Finally, there is scientific evidence that coffee, thanks to its quercetin content, can reduce the chances of suffering from this pathology. However, more studies are still required in this regard.

5. Lower blood pressure

According to a study published in The Journal of Pharmacology and Experimental Therapeutics, this flavonoid has the ability to relax blood vessels, which lowers blood pressure. Similarly, a study in mice with hypertension found that daily intake of quercetin for 5 weeks reduced systolic blood pressure by 18% and diastolic blood pressure by 23%.

Lastly, a review of human studies found that taking more than 500 milligrams a day lowers both systolic and diastolic blood pressure. However, more research is still needed to certify these effects.

Other Possible Benefits

The flavonoid is also associated with other benefits:

  • Fight aging: there is scientific evidence that this natural pigment can suppress aging cells, as well as decrease the markers of aging.
  • Improve athletic performance: According to a review of studies published in Medicine and Science in Sports and Exercise, ingesting quercetin is linked to greater endurance during sports.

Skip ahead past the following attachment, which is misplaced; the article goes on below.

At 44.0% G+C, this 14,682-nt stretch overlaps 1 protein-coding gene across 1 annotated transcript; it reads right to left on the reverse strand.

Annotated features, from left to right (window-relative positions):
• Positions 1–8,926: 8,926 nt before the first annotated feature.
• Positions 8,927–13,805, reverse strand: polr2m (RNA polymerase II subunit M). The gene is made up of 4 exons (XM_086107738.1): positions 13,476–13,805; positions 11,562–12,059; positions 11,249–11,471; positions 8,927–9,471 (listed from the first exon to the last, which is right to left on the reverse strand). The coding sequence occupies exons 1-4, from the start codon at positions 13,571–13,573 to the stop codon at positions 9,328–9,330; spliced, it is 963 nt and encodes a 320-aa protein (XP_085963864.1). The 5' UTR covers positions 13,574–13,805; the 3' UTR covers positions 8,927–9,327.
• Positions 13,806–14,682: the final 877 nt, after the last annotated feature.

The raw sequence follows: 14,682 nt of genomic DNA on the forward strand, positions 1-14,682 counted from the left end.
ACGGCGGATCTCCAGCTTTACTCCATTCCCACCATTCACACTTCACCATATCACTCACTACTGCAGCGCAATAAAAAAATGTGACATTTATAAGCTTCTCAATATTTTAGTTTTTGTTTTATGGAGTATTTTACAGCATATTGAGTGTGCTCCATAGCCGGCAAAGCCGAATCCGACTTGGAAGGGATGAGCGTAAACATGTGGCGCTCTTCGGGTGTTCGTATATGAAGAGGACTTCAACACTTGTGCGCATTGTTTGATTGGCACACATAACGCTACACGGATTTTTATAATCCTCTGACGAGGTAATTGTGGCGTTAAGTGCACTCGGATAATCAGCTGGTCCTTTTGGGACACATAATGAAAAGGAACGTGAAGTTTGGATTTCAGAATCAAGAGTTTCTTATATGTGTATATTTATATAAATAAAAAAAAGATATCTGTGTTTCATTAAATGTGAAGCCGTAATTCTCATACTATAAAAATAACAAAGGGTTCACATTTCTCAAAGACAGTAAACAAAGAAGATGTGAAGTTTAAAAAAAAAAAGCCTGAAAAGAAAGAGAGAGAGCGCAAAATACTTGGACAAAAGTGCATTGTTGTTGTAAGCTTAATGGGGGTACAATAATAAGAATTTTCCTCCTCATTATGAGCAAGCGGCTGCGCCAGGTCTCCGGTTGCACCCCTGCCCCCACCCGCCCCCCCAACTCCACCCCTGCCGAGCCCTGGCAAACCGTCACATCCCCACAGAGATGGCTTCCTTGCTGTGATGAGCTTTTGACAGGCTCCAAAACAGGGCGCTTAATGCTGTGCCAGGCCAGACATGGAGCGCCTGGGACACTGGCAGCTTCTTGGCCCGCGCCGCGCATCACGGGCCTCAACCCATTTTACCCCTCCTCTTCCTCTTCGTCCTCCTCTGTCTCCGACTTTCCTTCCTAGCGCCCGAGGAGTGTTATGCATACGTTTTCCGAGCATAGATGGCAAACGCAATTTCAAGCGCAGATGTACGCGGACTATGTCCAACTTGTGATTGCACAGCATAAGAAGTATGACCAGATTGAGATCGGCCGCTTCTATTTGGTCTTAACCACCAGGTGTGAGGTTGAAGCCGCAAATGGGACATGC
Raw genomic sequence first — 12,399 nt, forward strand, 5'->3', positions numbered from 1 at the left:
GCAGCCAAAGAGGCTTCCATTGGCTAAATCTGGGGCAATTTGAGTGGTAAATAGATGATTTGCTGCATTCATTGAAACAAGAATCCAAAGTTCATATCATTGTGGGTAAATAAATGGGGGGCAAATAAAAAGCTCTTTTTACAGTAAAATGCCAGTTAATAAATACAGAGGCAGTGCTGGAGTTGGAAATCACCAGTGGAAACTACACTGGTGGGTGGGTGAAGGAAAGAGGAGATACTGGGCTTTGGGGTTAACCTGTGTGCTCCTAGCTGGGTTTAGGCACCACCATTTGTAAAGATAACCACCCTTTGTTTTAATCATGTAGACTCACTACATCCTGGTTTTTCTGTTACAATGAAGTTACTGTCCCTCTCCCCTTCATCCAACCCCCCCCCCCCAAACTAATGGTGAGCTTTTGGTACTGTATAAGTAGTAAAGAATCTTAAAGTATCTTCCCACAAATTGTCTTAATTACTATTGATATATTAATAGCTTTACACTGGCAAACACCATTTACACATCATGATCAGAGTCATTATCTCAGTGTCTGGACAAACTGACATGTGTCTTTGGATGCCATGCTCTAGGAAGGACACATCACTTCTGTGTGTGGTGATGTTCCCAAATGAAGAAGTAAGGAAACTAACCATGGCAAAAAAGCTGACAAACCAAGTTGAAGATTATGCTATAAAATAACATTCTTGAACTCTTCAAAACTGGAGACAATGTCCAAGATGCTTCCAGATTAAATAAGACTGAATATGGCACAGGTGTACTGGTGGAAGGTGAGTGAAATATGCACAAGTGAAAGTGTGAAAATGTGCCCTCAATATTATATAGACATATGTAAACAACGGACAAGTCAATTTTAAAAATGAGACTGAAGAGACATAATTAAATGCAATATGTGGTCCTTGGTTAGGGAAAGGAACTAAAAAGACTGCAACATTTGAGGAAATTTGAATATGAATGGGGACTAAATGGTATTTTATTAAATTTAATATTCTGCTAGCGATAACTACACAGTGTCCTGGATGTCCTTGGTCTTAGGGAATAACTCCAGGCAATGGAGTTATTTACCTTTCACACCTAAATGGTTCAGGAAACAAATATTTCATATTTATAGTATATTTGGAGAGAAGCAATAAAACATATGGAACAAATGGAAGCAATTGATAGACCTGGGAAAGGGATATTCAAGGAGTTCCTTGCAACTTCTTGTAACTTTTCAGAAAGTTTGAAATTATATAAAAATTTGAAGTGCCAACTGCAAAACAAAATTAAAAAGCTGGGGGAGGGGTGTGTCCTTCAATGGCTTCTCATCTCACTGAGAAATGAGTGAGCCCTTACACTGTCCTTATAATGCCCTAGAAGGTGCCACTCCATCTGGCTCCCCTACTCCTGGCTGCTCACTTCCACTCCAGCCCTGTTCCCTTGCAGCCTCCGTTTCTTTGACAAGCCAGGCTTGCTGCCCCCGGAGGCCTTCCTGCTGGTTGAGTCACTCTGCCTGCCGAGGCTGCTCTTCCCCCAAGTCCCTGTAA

• Control blood sugar levels: it has been shown that this flavonoid is capable of lowering blood sugar levels and, therefore, preventing diabetes complications.

Where to find quercetin?

As we have mentioned, quercetin can be found in a large number of foods:

  • Onions (red and white).
  • Red apples.
  • Berries (blueberries, raspberries).
  • Tea (green and black).
  • Peppers (yellow and green).
  • Red grapes.
  • Broccoli and kale.

Of course, the concentration of the substance depends on how the food was grown. An example of this are organic tomatoes, which have 79% more quercetin than conventional ones. Although this difference was not observed in bell peppers.


Besides being present in a wide variety of foods, quercetin can also be consumed in supplement form . This can be in powder or capsules and the daily doses vary between 500 and 1000 milligrams.

However, it should be noted that the body does not absorb the pigment well, so that manufacturers tend to combine supplements with other chemicals, such as vitamin C.

Safety and side effects

Present in fruits, vegetables, and grains, quercetin is considered safe to consume. Even supplements have very little risk, as ingesting more than 1000 milligrams causes headaches, stomach problems, and tingling in rare cases.

Likewise, quercetin present in food is considered safe for pregnant and lactating women. However, supplements should be avoided in these population groups due to the lack of corroborating studies.

Quercetin: a natural pigment with a lot of potential

Quercetin is a flavonoid that stands out for the different ways in which it can contribute to health. From reducing inflammation, blood pressure and the risk of developing degenerative disorders to alleviating allergy symptoms.

Likewise, it has very few side effects. In fact, it is naturally safe to consume. The only risk that exists is in the supplements.